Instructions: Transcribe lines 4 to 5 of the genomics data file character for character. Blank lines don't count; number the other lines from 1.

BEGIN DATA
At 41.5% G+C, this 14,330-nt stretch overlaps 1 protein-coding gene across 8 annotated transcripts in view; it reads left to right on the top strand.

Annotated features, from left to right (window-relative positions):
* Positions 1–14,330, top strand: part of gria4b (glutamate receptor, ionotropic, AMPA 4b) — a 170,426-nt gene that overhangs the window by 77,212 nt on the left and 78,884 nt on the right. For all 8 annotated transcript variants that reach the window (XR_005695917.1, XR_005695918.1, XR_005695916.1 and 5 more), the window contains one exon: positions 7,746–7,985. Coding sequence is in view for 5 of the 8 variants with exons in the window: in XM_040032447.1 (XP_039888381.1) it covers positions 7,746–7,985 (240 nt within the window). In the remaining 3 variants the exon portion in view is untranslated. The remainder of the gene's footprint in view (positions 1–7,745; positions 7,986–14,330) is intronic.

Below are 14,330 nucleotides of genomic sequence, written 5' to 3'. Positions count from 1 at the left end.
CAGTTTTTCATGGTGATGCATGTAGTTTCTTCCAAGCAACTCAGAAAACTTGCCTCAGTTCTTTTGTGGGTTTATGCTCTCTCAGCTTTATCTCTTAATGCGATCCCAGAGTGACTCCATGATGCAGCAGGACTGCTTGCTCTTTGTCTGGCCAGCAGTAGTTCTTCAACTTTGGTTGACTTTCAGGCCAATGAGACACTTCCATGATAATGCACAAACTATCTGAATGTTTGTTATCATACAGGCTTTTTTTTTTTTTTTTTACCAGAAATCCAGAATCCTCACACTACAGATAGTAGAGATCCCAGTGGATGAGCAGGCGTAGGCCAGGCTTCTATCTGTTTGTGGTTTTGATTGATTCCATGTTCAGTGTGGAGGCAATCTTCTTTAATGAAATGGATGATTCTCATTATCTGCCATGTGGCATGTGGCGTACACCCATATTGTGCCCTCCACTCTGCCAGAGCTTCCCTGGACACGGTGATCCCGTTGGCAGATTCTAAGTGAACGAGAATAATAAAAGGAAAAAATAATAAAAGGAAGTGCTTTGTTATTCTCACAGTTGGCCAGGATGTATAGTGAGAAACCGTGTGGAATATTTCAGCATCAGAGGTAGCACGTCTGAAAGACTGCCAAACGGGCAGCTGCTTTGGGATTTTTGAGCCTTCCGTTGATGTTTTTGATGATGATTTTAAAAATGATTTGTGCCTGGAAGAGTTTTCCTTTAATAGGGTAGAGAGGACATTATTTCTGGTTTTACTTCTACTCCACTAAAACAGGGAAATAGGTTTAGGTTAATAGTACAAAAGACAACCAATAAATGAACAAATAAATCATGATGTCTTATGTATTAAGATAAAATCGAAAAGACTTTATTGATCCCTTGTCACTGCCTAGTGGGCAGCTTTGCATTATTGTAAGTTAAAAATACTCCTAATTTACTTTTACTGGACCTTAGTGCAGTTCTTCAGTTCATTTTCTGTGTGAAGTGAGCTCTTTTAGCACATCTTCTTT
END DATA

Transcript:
Below are 14,330 nucleotides of genomic sequence, written 5' to 3'. Positions count from 1 at the left end.
CAGTTTTTCATGGTGATGCATGTAGTTTCTTCCAAGCAACTCAGAAAACTTGCCTCAGTTCTTTTGTGGGTTTATGCTCTCTCAGCTTTATCTCTTAATGCGATCCCAGAGTGACTCCATGATGCAGCAGGACTGCTTGCTCTTTGTCTGGCCAGCAGTAGTTCTTCAACTTTGGTTGACTTTCAGGCCAATGAGACACTTCCATGATAATGCACAAACTATCTGAATGTTTGTTATCATACAGGCTTTTTTTTTTTTTTTTTACCAGAAATCCAGAATCCTCACACTACAGATAGTAGAGATCCCAGTGGATGAGCAGGCGTAGGCCAGGCTTCTATCTGTTTGTGGTTTTGATTGATTCCATGTTCAGTGTGGAGGCAATCTTCTTTAATGAAATGGATGATTCTCATTATCTGCCATGTGGCATGTGGCGTACACCCATATTGTGCCCTCCACTCTGCCAGAGCTTCCCTGGACACGGTGATCCCGTTGGCAGATTCTAAGTGAACGAGAATAATAAAAGGAAAAAATAATAAAAGGAAGTGCTTTGTTATTCTCACAGTTGGCCAGGATGTATAGTGAGAAACCGTGTGGAATATTTCAGCATCAGAGGTAGCACGTCTGAAAGACTGCCAAACGGGCAGCTGCTTTGGGATTTTTGAGCCTTCCGTTGATGTTTTTGATGATGATTTTAAAAATGATTTGTGCCTGGAAGAGTTTTCCTTTAATAGGGTAGAGAGGACATTATTTCTGGTTTTACTTCTACTCCACTAAAACAGGGAAATAGGTTTAGGTTAATAGTACAAAAGACAACCAATAAATGAACAAATAAATCATGATGTCTTATGTATTAAGATAAAATCGAAAAGACTTTATTGATCCCTTGTCACTGCCTAGTGGGCAGCTTTGCATTATTGTAAGTTAAAAATACTCCTAATTTACTTTTACTGGACCTTAGTGCAGTTCTTCAGTTCATTTTCTGTGTGAAGTGAGCTCTTTTAGCACATCTTCTTT